Here is today's lesson boys and girls and the story kind of goes like this:

You have one dealer who gives you an incredibly bigger discount than the next dealer or who gives you a lot more for your trade in than the next guy. WHAT can he be doing?

1) Adding on an additional window sticker that includes things like a rustproofing package, window etching and fabric protectant ?

2) Using the list price of the car BEFORE the package discount already on the window sticker, thus making it look like a better deal?

3) Giving you a better deal?

It could be ANY of the above but you need to know the strategy behind #1 and #2.

Behind #1

SOME dealers put  "addended" window stickers on their cars that look identical to the sticker from the factory and are placed right next to the factory sticker. On these "addended" labels they list options reportedly already installed on the vehicle. These items all always "high markup" items. The sticker looks identical to the factory sticker and is meant to add useless markup to the price.

Lets say a dealer has car with an MSRP sticker of $20,000. The dealer will now make up another sticker listing things like "Paint Sealant" (YOU DO NOT NEED THIS) for $600 and glue it next to the original sticker. The "bottom line" will now read $20,600. That dealer can now give you $500 more discount than the next dealer or give you $500 more for your trade. Why? I am gald you asked. Because this alleged "paint sealant" only cost the dealer $45 ........... if he applied it at all! You can go crazy with all the high markup and low value things that can be added to a sticker. There is electronic rustproofing, fabric protectant and window etching. There are also overpriced hardware items like moldings, mud flaps and door guards. These things can add thousands in mark-up. He can start discounting the car knowing that he has more profit for himself with his own sticker. If he has $1,000 worth of useless stuff on his car, he can show you a $1,000 discount when he gives it to you to make a deal. He is actually giving you nothing of any substantial value yet you feel you are getting a discount.

Behind #2

Most factory window labels these days include a "discount package" for packages of options. For example a 29K package may include a bigger engine, heated seats, rear air conditioning, an entertaimmsnt center and a better radio. Lets say it costs $3,500 and has a $1,000 discount so it nets out to $2,500 for the package.

The math would look like this:

Vehicle Price:                $25,000

29K Package:                 $ 3,500

Price before discount:  $28,500

Package Discount:       $  1,000

MSRP                              $27,500

The TRUE list price of the car is $27,500. SOME DEALERS will tell you that $28,500 is the list price. This means that they can give you $1,000 more for your trade or tell you (its a lie) that they are discounting the vehicle by $1,000 more than the dealer down the street. The $1,000 discount came fromt he factory, not he dealer. You need to compare apples and apples. Don't let them start negotiating from $28,500!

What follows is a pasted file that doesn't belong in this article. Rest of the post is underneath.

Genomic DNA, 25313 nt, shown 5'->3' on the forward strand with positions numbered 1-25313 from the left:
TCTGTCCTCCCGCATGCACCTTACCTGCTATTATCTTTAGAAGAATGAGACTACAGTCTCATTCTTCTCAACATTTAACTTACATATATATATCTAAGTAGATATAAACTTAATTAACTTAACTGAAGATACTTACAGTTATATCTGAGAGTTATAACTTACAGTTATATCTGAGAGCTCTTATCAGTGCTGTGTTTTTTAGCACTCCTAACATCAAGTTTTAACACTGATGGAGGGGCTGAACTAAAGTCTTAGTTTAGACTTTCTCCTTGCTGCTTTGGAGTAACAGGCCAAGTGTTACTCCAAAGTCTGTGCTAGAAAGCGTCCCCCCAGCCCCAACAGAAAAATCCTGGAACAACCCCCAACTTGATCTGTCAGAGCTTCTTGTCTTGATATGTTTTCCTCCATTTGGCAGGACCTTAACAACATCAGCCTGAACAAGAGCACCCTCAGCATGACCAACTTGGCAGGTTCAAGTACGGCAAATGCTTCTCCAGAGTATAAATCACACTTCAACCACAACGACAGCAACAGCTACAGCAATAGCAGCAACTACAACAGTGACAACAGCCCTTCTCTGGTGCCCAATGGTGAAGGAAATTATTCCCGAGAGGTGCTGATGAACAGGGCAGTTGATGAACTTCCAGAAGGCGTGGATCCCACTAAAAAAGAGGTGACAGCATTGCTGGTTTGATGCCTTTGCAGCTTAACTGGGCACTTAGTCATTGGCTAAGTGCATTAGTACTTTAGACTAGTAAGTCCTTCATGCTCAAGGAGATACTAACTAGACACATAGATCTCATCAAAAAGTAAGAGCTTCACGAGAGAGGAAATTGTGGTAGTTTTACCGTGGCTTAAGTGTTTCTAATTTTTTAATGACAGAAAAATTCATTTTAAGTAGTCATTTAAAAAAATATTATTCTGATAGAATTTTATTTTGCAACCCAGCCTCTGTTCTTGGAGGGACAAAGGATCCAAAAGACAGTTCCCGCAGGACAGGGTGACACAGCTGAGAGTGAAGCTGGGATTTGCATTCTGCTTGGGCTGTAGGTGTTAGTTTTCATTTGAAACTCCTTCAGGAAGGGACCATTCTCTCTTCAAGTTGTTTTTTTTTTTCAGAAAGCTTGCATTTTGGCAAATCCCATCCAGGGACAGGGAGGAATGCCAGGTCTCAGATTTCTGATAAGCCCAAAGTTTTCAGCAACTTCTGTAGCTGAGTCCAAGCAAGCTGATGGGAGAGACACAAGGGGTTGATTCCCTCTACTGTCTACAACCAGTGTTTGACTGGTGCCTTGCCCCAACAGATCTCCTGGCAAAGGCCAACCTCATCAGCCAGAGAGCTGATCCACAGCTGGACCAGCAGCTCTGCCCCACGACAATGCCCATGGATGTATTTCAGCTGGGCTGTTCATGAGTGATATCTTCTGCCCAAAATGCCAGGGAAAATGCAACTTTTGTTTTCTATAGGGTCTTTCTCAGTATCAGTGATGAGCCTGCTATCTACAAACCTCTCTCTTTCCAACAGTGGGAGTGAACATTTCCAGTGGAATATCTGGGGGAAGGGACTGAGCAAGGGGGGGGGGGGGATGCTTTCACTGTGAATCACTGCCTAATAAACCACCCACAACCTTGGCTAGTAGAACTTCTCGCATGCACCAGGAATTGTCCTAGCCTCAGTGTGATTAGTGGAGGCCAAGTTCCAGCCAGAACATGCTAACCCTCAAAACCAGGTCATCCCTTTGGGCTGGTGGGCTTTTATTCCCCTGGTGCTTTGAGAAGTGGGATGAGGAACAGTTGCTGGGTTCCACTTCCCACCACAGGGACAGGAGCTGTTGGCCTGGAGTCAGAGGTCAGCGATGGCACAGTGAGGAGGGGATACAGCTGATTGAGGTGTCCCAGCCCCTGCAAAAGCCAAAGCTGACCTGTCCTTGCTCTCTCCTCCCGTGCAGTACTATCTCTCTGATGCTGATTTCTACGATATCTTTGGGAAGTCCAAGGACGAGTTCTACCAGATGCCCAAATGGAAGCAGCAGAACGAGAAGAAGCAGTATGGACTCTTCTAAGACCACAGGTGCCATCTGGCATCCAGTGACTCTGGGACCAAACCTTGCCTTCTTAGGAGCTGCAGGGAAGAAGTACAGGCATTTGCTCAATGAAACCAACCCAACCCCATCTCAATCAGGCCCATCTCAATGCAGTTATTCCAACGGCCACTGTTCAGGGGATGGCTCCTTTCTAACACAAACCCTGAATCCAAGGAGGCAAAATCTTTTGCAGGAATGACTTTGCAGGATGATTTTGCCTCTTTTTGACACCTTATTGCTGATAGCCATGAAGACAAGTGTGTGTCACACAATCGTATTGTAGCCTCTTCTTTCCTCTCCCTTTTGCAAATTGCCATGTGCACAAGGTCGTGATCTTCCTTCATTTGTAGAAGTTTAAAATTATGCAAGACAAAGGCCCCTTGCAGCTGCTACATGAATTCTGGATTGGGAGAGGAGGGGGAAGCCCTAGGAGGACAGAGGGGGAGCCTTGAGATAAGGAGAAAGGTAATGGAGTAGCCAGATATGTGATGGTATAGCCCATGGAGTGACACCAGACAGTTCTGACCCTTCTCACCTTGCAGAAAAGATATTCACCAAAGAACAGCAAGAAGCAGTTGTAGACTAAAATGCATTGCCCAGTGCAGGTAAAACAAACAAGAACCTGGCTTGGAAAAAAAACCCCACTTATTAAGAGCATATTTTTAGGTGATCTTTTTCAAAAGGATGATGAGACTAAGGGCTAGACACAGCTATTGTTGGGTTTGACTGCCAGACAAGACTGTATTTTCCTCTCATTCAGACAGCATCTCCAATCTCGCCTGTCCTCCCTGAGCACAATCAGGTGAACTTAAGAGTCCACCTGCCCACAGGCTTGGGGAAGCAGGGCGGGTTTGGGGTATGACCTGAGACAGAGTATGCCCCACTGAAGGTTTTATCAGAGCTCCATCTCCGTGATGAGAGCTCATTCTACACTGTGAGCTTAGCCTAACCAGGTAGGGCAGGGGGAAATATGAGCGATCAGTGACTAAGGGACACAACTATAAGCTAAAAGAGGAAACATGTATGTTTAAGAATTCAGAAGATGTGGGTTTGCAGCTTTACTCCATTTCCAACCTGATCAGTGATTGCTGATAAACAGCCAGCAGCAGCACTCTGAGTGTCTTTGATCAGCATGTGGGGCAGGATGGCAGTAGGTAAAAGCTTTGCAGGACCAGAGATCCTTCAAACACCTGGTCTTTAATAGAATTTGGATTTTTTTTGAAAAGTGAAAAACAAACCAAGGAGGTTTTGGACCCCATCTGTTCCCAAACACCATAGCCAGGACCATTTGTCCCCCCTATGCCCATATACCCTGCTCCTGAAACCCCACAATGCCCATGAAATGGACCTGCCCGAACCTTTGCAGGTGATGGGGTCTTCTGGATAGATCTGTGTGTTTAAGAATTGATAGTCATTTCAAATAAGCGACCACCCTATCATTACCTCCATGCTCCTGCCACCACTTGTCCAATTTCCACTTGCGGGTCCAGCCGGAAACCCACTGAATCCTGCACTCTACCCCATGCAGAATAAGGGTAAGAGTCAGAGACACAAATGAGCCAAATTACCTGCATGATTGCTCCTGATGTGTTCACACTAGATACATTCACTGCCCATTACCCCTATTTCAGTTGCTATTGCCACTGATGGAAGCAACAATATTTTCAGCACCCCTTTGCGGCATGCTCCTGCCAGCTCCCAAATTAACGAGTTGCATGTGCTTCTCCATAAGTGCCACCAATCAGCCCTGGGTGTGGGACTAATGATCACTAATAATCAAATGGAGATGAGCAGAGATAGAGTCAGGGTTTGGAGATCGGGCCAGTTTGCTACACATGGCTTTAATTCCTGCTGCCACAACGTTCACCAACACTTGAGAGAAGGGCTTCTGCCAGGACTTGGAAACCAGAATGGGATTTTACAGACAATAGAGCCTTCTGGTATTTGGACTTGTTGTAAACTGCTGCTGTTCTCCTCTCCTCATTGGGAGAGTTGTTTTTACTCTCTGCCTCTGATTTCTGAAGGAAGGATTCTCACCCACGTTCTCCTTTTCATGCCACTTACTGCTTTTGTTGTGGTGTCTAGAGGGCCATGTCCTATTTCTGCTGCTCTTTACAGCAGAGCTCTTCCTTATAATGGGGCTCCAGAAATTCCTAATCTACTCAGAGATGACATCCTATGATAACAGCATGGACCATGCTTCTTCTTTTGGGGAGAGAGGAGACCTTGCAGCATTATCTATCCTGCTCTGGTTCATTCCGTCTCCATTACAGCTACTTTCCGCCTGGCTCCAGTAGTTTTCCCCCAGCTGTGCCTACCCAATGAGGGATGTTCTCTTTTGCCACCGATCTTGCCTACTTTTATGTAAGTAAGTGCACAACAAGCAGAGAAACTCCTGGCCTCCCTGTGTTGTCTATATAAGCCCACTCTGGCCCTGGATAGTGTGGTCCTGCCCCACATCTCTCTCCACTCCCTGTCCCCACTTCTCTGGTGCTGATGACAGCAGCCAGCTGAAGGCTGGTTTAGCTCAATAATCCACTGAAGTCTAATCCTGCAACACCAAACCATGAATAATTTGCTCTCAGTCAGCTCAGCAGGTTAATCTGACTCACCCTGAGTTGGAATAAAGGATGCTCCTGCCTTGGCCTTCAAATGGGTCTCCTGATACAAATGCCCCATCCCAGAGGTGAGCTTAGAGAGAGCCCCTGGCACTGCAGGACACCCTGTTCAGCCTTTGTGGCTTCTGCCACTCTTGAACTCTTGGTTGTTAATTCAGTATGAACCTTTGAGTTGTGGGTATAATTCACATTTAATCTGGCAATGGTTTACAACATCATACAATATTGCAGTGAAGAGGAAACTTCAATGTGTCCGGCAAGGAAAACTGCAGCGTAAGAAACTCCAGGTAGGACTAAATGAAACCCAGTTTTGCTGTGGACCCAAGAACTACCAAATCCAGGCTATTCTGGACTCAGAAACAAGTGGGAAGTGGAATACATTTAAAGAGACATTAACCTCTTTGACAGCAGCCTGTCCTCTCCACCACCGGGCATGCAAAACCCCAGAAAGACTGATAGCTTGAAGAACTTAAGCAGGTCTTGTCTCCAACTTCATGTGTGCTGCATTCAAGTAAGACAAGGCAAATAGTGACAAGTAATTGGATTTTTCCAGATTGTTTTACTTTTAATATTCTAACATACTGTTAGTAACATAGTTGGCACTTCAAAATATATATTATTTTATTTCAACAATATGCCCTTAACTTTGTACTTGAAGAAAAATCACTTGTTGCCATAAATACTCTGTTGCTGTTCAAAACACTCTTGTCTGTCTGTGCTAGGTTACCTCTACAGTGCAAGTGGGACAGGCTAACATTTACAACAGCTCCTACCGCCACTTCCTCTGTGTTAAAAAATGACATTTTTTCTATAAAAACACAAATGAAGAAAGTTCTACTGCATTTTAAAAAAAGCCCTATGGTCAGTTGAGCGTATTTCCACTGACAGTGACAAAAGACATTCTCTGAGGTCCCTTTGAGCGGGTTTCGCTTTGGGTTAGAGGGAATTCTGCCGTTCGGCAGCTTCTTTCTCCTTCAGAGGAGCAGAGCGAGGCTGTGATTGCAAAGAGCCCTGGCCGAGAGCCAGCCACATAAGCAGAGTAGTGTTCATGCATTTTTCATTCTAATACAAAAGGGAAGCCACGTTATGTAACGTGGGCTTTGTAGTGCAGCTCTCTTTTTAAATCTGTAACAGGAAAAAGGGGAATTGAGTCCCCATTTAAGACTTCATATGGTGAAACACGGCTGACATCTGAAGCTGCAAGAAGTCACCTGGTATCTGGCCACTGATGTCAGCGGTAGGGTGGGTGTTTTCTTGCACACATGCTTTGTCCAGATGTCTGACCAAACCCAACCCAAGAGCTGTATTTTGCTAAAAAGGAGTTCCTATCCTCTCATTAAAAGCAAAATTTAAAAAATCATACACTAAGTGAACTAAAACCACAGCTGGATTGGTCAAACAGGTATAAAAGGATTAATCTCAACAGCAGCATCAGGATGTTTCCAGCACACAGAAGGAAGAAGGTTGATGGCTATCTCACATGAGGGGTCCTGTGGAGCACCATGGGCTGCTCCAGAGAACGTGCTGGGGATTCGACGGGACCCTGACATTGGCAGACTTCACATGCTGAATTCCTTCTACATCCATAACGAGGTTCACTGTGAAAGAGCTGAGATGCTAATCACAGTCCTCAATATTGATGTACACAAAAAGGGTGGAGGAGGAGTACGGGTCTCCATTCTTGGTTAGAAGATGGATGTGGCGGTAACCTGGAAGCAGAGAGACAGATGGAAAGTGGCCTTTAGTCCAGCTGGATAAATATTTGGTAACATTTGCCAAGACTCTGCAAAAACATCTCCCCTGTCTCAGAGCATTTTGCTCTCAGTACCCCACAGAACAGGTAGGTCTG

Here is what you need to do. First, I would not shop anywhere that a dealer has "loaded up" additional window sticker with what I call "fluffety-stuff". All that high markup garbage is just that and you don't need to be paying for it. It is worth little and its meant to make you feel like you are getting a big discount when they give it to you for nothing, which is what it is worth. Second, always ask for an "out the door" price including all fees, taxes and with your trade-in deducted and paid off. Ask "If I needed to write you a check today for this car how much would I have to write the check for?"

I  feel sad when a customer tells me that he bought his Chrysler Dodge Jeep Ram or Ford at another dealership for what he thought was a few dollars less than my price only to find out that he actually paid more for the car because he bought into the worthless electronic rustproofing package and actuality got "snookered".

After all,  if someone said they would give you two five dollar bills for your twenty you would not take it. Two fives is not worth one twenty. Don't be fooled into accepting worthless things as if they are worth real value.


I actually purchased a car recently down here in Florida. I had signed up for a UBS Diamond Finish package. But I was going to get it applied on a later date. But after some thought and researching I decided not to get. Since I have yet to receive the service. Could I get a refund or redo my loan that it was factored into? Or am i forced to get it? I don't think i should.


Sep 19, 2012 2:39 am
- Frank

I am not an attorney but I would imagine that a service you contracted for but did not have installed yet could be cancelled. Certainly a dealer who wished to maintain good customer relations would give you that option. You probably should call the bank who financed your vehicle and find out what their policy regarding a refund. Since you financed the vehicle, and you potentially are having money returned to you, a portion of your loan may be considered to be "unsecured" and in rare cases they may want refund applied to the vehicle principal. Let me know how you make out.

Sep 19, 2012 4:22 pm
- wnydealer@aol.com